The inevitable contraction of our financial industry needs to happen; without it we would be facing Japan's 1990 decade of economic stagnation.  Perhaps we have better ways of closing insolvent institutions than through an economic crash.  But I don't believe that the solvent institutions will go down simply because we are pumping billions of dollars of liquidity into the market right now.

      Remember that unlike the great depression, we are off the gold standard and we are still the world's reserve currency (which gives us the printing press).  So I don't think even a true economic crash would last too long once correct actions are taken.

      Perhaps you did not get this from my diary; but I'm not against bailouts, or even a $700 billion dollar bailout.  But I'm absolutely against this bailout for the two reasons I have stated in my diary (no reform and no upside for taxpayers).

      •  Actually, for this: (0+ / 0-)

        we were maybe hours, or days, from a 1931 style credit and liquidity problem

        It's not just Hank Paulson.  Take a look at what Paul Krugman said.  See here.    The serious stuff starts at about 2:50, where he talks about a 1931 style crisis.  At about 4:30, Krugman says that what could have happened is an "everything melt down in two days."  At about 5:00 is where he says this move "was just avoiding disaster."  

        As for whether this is a liquidity crisis, well, generally the financial experts and even the politicians on both sides of the aisle today and yesterday have been explaining that these assets -- the mortgage backed securities -- are not worthless, it is just impossible right now to price them, and therefore they are "illiquid."  The U.S. is going to buy them, hold them until the market stabilizes and they can be priced fairly, and then sell them.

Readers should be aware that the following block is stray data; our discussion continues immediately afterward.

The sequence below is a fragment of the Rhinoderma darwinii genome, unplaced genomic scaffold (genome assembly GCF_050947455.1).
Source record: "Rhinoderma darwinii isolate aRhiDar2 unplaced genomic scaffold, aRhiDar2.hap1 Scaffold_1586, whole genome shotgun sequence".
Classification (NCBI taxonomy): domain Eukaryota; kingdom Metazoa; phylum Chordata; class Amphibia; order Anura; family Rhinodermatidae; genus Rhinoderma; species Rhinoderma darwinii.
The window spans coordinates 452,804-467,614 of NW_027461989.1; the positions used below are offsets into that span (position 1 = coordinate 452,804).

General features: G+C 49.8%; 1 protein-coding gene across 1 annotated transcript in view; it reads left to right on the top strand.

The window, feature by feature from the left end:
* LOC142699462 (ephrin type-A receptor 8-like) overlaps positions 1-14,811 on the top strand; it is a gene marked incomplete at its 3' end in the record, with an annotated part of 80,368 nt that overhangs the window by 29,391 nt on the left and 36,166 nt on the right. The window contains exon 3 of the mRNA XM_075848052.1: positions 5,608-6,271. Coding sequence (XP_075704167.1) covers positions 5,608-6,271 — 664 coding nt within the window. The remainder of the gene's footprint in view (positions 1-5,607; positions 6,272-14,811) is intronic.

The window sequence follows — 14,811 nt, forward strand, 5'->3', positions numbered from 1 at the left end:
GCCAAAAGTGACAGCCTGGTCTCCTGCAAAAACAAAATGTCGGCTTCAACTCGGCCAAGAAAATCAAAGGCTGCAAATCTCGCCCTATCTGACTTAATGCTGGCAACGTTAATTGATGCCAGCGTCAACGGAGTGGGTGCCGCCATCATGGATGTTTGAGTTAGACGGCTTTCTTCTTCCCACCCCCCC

•  no evidence of impending disaster (0+ / 0-)

          This happened just 2-3 days ago, so my memory is perfectly clear.  AIG was about to go under, but then we bailed them out.  Aside from that there was no impending bankruptcies that require immediate action.  Then Paulson started claiming that end of the world as we know it is upon us, and that is when people started saying the same thing.  Frankly I just think he's trying to sell his plan.

          I do not believe that there is a crisis that requires immediate action.  There are no evidence to the contrary (like prime-LIBOR spread, for example).  We can wait 2 months.

          A bad $700 billion bailout is worse than inaction.  And looking at the proposal, I much prefer inaction.

  •  Tip Jar (1+ / 0-)